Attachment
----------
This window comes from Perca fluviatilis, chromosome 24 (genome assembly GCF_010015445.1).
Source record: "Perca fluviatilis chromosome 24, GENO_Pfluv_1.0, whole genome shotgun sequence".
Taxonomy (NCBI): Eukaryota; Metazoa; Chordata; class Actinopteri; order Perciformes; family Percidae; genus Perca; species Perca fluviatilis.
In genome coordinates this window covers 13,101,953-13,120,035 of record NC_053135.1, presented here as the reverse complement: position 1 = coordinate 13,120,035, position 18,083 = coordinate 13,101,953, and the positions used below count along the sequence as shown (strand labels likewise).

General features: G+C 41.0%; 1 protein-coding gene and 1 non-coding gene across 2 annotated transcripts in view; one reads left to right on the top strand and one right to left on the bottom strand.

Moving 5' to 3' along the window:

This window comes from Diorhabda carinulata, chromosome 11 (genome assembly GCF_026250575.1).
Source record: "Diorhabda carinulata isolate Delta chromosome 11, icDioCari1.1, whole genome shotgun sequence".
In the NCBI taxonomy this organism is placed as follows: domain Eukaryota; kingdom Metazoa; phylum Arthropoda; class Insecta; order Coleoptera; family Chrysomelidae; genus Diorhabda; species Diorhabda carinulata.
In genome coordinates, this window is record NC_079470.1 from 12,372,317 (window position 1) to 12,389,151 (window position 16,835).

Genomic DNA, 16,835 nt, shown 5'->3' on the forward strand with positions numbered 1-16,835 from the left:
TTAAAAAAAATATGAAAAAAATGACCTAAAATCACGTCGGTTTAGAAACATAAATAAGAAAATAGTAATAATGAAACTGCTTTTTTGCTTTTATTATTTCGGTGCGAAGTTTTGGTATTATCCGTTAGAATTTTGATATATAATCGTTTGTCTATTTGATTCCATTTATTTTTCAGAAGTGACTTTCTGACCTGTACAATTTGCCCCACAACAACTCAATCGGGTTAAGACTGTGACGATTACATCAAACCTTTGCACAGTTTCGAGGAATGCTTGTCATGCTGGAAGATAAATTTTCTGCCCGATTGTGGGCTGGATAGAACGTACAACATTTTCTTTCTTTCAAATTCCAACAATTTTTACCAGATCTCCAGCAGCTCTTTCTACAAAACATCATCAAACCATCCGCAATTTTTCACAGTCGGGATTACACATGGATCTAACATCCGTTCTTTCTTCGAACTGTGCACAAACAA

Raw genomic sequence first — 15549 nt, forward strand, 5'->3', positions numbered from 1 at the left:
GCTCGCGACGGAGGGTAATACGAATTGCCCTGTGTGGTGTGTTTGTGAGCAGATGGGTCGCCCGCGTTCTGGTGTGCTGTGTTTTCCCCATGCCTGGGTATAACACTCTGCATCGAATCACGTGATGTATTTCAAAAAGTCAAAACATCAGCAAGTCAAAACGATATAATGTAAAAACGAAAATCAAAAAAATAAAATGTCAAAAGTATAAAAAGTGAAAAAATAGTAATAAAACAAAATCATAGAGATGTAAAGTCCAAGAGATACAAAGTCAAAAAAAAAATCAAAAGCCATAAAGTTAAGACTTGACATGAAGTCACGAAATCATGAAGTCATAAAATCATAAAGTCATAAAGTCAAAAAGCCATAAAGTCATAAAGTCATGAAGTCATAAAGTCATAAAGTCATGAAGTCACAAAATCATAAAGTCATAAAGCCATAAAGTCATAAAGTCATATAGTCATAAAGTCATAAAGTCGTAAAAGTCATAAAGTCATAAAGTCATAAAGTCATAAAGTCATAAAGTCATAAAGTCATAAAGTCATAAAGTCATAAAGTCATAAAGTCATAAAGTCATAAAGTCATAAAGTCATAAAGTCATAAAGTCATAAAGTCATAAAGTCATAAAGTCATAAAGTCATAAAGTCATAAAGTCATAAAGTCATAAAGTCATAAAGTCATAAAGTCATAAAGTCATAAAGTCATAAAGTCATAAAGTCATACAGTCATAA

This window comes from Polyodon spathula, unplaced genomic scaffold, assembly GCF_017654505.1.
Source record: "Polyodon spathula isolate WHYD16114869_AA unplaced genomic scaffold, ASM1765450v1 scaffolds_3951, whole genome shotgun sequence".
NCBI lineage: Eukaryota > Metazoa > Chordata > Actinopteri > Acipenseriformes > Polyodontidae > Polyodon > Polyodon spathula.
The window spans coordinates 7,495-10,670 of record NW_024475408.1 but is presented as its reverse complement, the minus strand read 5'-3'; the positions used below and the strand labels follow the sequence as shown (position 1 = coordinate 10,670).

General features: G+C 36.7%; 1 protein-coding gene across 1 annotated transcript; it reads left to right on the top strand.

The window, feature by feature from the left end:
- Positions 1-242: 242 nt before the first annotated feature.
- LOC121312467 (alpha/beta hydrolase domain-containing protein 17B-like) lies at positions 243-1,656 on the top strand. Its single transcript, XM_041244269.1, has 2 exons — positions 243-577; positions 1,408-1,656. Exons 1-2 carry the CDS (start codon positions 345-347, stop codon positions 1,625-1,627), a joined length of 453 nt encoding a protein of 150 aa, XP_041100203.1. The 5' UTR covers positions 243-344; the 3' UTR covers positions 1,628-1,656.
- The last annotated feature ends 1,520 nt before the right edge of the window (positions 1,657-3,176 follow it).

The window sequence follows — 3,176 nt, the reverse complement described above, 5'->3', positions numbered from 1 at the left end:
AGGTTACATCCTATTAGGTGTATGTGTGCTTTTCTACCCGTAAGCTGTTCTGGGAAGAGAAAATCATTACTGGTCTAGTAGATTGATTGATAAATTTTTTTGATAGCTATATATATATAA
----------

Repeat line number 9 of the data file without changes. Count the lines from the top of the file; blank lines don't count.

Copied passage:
In the NCBI taxonomy this organism is placed as follows: domain Eukaryota; kingdom Metazoa; phylum Arthropoda; class Insecta; order Coleoptera; family Chrysomelidae; genus Diorhabda; species Diorhabda carinulata.